forest at Kinsakabaru. The lower central character looks like an ironing board. an unlikely location one might think but we had encountered an extreme ironer at Cape Nosappu on Hokkaido so it is not impossible.
Amami Thrush feeding on the main trail
we slowly followed it for about 200m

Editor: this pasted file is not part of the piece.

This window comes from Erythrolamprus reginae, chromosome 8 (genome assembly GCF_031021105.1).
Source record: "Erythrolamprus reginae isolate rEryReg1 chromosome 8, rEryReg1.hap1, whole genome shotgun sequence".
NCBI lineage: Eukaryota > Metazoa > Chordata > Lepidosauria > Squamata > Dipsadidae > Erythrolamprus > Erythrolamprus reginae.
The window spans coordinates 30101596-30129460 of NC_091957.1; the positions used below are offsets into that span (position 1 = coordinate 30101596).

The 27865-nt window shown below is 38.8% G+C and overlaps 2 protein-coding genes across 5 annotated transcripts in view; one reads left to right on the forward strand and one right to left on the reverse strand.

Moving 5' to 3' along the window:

09 July. We were up at 01:00 and drove to the Kinsakabaru Virgin Forest sign in light rain seeing nothing. On arrival the rain increased making a night walk (or drive) pointless and we dozed in the car hoping it would improve. It didn’t. We were up at 05:00 just as it was starting to get light but nothing was calling. The rain eased off a bit and we walked to the red sign and back seeing the endemic Amami race of White-backed Woodpecker, a male of the Ryukyu race of Narcissus Flycatcher and a superb male komadori Ryukyu Robin (Amami Robin if treated as separate species). We saw no thrushes and wondered if the previous poor weather had helped us there although we only covered the area where one of our four had been seen. We left at 09:00 arriving back at the hotel at 09:50, just ahead of 10:00 check out. We drove north to the airport and with some time in hand stopped at Ose Beach just north of the airport. Here the sun was shining and we saw some herons, waders (Lesser Sand and Kentish Plovers and Grey-tailed Tattlers), a spoonbill (unfortunately not Black-faced) and an unexpected Ryukyu Minivet. We dropped off the car and checked in for our Ryukyu Air Commuter flight to Okinawa. It left on time, arriving in Okinawa in the rain. Car hire at Naha Airport was less efficient/more time consuming than elsewhere in Japan and we were slow getting away. Traffic in Naha was dreadful but once clear of town and heading north on the expressway we made good progress although the rain became progressively heavier. We arrived at Indigo, a very pleasant rustic guest house in Oku at 19:30 where we were welcomed by the guest house’s owners, Non and Ken. They immediately set about preparing a good meal for us. The dining area was a bar adjoined to their kitchen where, much to our amusement, what looked like a blow-torch appeared to be standard equipment. Turning it onto some Tofu was, in my opinion, about the only way to make it even close to being edible. A welcome end to what had been a long day. It was still raining but Non and Ken were confident it would improve.